So there is potentially quite a bit of business investment growth in the offing. How much? I do not know but it could quite easily be a sizeable swing. That view rather collides with the statement below from the NIESR.

We would not expect economic activity to be boosted by the approval of the government’s proposed Brexit deal. We estimate that, in the long run, the economy would be 3½ per cent smaller with the deal compared to continued EU membership.

So the business investment was not held back but lost forever?

They do however seem to have a rather extraordinary faith in the power of a 0.25% interest-rate cut.

In our main-case forecast scenario, economic conditions are set to continue roughly as they are, with output close to capacity but underlying growth remaining weak and well under its historic trend. Real wage growth is supporting consumer spending, but weak productivity growth means that the current pace of expansion may not be sustainable. Rising domestic cost pressures are offset to some extent by slower import price growth and CPI inflation is forecast to remain close to target. In line with our previous forecasts, fiscal policy is being loosened. This, together with an expected cut in Bank Rate next year, is supporting economic growth in the near term.

Odd that because surely we would not be here if interest-rate cuts had that sort of effect. Looser fiscal policy does seem to be on the cards whatever government we get next and the rising real wages point is interesting as it means they are not expecting a fall on the value of the UK Pound £.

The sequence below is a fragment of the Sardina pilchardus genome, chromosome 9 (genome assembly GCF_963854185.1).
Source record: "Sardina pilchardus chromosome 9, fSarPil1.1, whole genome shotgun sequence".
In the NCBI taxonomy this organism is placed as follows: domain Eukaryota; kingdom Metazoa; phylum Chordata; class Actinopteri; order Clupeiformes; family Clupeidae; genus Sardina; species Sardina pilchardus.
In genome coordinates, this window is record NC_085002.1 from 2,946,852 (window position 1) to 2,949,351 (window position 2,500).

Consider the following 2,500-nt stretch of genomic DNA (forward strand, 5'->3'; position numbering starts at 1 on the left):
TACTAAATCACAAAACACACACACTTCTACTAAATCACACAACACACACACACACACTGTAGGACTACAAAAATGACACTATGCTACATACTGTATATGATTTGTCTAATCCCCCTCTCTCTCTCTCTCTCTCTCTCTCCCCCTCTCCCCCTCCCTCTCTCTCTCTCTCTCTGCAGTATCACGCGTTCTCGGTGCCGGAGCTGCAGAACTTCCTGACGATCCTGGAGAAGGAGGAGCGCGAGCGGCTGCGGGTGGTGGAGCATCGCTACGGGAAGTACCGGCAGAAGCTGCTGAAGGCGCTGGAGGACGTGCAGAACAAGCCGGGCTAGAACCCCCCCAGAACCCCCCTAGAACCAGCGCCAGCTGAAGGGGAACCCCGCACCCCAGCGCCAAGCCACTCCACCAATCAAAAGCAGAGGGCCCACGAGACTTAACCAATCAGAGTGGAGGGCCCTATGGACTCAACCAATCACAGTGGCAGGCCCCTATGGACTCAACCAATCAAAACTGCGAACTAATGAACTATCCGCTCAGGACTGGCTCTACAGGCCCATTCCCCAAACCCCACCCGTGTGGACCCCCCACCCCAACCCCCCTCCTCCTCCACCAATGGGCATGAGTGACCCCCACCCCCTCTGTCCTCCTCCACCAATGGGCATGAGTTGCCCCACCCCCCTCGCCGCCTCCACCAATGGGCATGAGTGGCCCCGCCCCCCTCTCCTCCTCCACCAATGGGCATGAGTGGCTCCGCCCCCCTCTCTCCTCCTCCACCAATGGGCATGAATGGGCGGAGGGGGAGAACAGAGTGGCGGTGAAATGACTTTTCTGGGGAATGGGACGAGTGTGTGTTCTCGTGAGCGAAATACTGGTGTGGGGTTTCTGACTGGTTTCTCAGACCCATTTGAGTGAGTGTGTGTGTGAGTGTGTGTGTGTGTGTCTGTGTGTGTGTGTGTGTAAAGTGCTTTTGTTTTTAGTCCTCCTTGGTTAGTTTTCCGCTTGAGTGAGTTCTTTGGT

Also there is very little there which is anything to do with Brexit at all. I note that they have no idea what inflation will do so they simply say it will be in line with its target. Indeed

underlying growth remaining weak and well under its historic trend.

is where we are these days and economic growth being supported by fiscal policy makes us sound the same as France which last time I checked is not Brexiting at all.

Finally we do get to a proposed loss.

Compared to our main-case forecast, uncertainty would be lifted but customs and regulatory barriers would hinder goods and services trade with the continent, leaving all regions of the United Kingdom worse off than they would be if the UK stayed in the EU.

Now we have it! There is of course an element of truth here as there are gains from being in the Single Market. But the reality is that we do not yet know what out future relationship will be and even more importantly how economic agents will respond to it.